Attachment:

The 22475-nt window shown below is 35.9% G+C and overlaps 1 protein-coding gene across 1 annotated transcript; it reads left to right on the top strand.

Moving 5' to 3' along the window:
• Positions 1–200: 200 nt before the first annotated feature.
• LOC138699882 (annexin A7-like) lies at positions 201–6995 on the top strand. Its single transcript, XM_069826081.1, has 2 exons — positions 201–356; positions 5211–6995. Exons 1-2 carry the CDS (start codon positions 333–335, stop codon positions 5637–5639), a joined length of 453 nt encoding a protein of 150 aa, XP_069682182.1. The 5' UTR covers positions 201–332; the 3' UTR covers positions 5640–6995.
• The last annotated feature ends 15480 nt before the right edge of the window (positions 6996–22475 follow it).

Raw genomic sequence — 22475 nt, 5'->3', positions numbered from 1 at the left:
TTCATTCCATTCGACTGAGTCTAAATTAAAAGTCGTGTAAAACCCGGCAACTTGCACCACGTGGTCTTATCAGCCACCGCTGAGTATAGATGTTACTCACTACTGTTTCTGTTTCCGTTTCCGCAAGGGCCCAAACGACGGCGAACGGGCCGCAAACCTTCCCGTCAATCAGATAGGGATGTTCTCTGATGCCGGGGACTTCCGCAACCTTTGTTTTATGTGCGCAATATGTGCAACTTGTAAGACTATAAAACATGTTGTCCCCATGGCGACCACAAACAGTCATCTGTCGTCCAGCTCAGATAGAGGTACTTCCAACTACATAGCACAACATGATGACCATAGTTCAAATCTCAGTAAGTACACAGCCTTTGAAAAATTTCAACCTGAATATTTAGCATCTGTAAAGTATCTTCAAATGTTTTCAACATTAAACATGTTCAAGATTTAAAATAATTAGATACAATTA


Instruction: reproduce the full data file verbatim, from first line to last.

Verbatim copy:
The 22475-nt window shown below is 35.9% G+C and overlaps 1 protein-coding gene across 1 annotated transcript; it reads left to right on the top strand.

Moving 5' to 3' along the window:
• Positions 1–200: 200 nt before the first annotated feature.
• LOC138699882 (annexin A7-like) lies at positions 201–6995 on the top strand. Its single transcript, XM_069826081.1, has 2 exons — positions 201–356; positions 5211–6995. Exons 1-2 carry the CDS (start codon positions 333–335, stop codon positions 5637–5639), a joined length of 453 nt encoding a protein of 150 aa, XP_069682182.1. The 5' UTR covers positions 201–332; the 3' UTR covers positions 5640–6995.
• The last annotated feature ends 15480 nt before the right edge of the window (positions 6996–22475 follow it).

Raw genomic sequence — 22475 nt, 5'->3', positions numbered from 1 at the left:
TTCATTCCATTCGACTGAGTCTAAATTAAAAGTCGTGTAAAACCCGGCAACTTGCACCACGTGGTCTTATCAGCCACCGCTGAGTATAGATGTTACTCACTACTGTTTCTGTTTCCGTTTCCGCAAGGGCCCAAACGACGGCGAACGGGCCGCAAACCTTCCCGTCAATCAGATAGGGATGTTCTCTGATGCCGGGGACTTCCGCAACCTTTGTTTTATGTGCGCAATATGTGCAACTTGTAAGACTATAAAACATGTTGTCCCCATGGCGACCACAAACAGTCATCTGTCGTCCAGCTCAGATAGAGGTACTTCCAACTACATAGCACAACATGATGACCATAGTTCAAATCTCAGTAAGTACACAGCCTTTGAAAAATTTCAACCTGAATATTTAGCATCTGTAAAGTATCTTCAAATGTTTTCAACATTAAACATGTTCAAGATTTAAAATAATTAGATACAATTA